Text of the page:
Generally when playing a game such as mah-jong, one does not know which tile another player will discard, the number of tiles another player will draw, whether the player will reveal tiles or what private strategy a player is forming, merely by looking at the screen. Generally, it is not fair if one player's private strategy is revealed to the other players by viewing the movements of their hands during the game. When two or more players play a game together, if a player looks at the controller of another player, the strategy of the other player is known. In arcade games, a partition curtain is set to partition the display horizontally, so that players cannot see the screens or hand strategies of others. This, however, is far from the spirit of original gaming, because players cannot read the expressions of other players and cannot observe the gestures of other players.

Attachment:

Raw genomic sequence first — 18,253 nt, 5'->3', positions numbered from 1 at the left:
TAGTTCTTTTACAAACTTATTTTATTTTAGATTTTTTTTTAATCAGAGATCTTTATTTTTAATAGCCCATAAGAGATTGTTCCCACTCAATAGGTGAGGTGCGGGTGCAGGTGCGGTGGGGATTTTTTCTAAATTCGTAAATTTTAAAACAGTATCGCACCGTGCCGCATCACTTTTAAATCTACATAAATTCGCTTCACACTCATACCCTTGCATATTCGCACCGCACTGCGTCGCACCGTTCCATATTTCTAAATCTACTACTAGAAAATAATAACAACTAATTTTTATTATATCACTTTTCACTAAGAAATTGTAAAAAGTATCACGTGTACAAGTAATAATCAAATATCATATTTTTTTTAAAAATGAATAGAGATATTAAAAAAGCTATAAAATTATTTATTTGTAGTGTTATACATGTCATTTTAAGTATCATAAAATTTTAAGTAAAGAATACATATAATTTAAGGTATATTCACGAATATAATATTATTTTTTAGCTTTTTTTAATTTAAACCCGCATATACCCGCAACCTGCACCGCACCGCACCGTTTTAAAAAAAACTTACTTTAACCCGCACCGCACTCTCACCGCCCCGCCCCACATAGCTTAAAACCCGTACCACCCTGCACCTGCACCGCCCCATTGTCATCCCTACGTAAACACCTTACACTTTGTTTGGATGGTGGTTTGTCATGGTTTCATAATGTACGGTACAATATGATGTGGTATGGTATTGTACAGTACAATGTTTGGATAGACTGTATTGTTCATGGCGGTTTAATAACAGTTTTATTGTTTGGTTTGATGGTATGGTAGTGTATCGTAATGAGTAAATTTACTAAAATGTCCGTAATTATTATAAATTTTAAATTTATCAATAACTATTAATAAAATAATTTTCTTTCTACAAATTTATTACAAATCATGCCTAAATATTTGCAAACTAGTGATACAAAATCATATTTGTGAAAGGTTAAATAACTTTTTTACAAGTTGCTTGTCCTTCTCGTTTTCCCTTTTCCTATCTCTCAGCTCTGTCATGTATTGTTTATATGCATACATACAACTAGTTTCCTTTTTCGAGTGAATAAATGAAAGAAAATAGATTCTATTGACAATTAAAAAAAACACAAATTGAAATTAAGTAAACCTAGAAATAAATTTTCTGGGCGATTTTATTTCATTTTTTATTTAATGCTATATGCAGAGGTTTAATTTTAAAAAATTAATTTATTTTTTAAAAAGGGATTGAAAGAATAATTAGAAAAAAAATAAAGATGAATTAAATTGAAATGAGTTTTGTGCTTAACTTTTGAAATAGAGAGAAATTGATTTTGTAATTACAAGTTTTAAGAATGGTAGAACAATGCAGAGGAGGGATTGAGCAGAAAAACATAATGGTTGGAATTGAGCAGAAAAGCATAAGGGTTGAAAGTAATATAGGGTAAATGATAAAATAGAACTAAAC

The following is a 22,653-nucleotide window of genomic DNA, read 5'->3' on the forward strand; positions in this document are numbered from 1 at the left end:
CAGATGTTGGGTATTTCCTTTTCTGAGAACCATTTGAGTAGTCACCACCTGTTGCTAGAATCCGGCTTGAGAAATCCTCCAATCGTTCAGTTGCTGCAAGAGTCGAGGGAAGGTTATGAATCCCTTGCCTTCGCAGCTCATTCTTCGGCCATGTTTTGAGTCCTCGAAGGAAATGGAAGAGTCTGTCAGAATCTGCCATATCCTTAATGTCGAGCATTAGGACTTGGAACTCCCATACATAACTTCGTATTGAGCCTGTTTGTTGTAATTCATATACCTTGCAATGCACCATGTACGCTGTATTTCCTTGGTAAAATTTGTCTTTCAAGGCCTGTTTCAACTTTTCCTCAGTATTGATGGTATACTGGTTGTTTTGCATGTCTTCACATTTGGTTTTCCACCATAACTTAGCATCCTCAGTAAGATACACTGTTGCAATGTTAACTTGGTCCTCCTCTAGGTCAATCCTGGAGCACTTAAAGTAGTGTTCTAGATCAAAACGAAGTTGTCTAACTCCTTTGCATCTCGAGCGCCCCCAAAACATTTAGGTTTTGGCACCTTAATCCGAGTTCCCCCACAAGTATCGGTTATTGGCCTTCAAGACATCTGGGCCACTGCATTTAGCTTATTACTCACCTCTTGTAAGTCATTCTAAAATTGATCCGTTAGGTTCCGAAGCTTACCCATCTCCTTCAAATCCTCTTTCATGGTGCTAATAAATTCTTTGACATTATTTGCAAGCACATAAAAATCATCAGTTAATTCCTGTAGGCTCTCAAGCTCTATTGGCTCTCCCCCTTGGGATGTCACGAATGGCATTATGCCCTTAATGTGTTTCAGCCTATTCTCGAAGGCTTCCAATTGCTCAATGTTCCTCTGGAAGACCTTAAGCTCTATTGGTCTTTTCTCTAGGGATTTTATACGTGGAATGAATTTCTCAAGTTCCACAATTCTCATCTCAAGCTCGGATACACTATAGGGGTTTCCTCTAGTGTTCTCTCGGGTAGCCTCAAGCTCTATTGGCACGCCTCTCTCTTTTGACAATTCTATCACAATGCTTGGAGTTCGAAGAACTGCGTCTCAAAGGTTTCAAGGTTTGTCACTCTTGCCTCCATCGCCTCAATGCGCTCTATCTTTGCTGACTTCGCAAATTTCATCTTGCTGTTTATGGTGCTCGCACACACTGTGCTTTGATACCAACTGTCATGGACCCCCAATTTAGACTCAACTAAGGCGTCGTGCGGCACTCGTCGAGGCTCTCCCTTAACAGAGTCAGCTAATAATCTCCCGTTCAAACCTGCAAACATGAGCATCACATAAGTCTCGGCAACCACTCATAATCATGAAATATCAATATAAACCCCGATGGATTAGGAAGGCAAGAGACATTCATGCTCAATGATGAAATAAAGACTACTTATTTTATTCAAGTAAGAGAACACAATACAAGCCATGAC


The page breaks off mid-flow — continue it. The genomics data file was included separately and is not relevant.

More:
As described above, a bi-directional communication type game system to share a game connecting different models, such as a TV game machine and portable game machine, has not yet been commercialized. When a game as mah-jong, is played, a player's hand cannot be concealed when using a TV game machine, since individual screens do not exist, and the game cannot be played smoothly when using a portable game machine since a common screen does not exist. In both cases, it is impossible to enjoy such a strategy oriented thinking game if other players can see the other players' hands thus revealing their strategy.

Home TV game machines are based on playing games at home. Portable game machines are used in a wide environment, including in homes and outdoors. If both types of machines could be connected to share a game, utilizing the respective advantages of home game machines and portable game machines, the above mentioned type of games could be supported and games would diversify. The present invention was made based on this knowledge.

SUMMARY OF THE INVENTION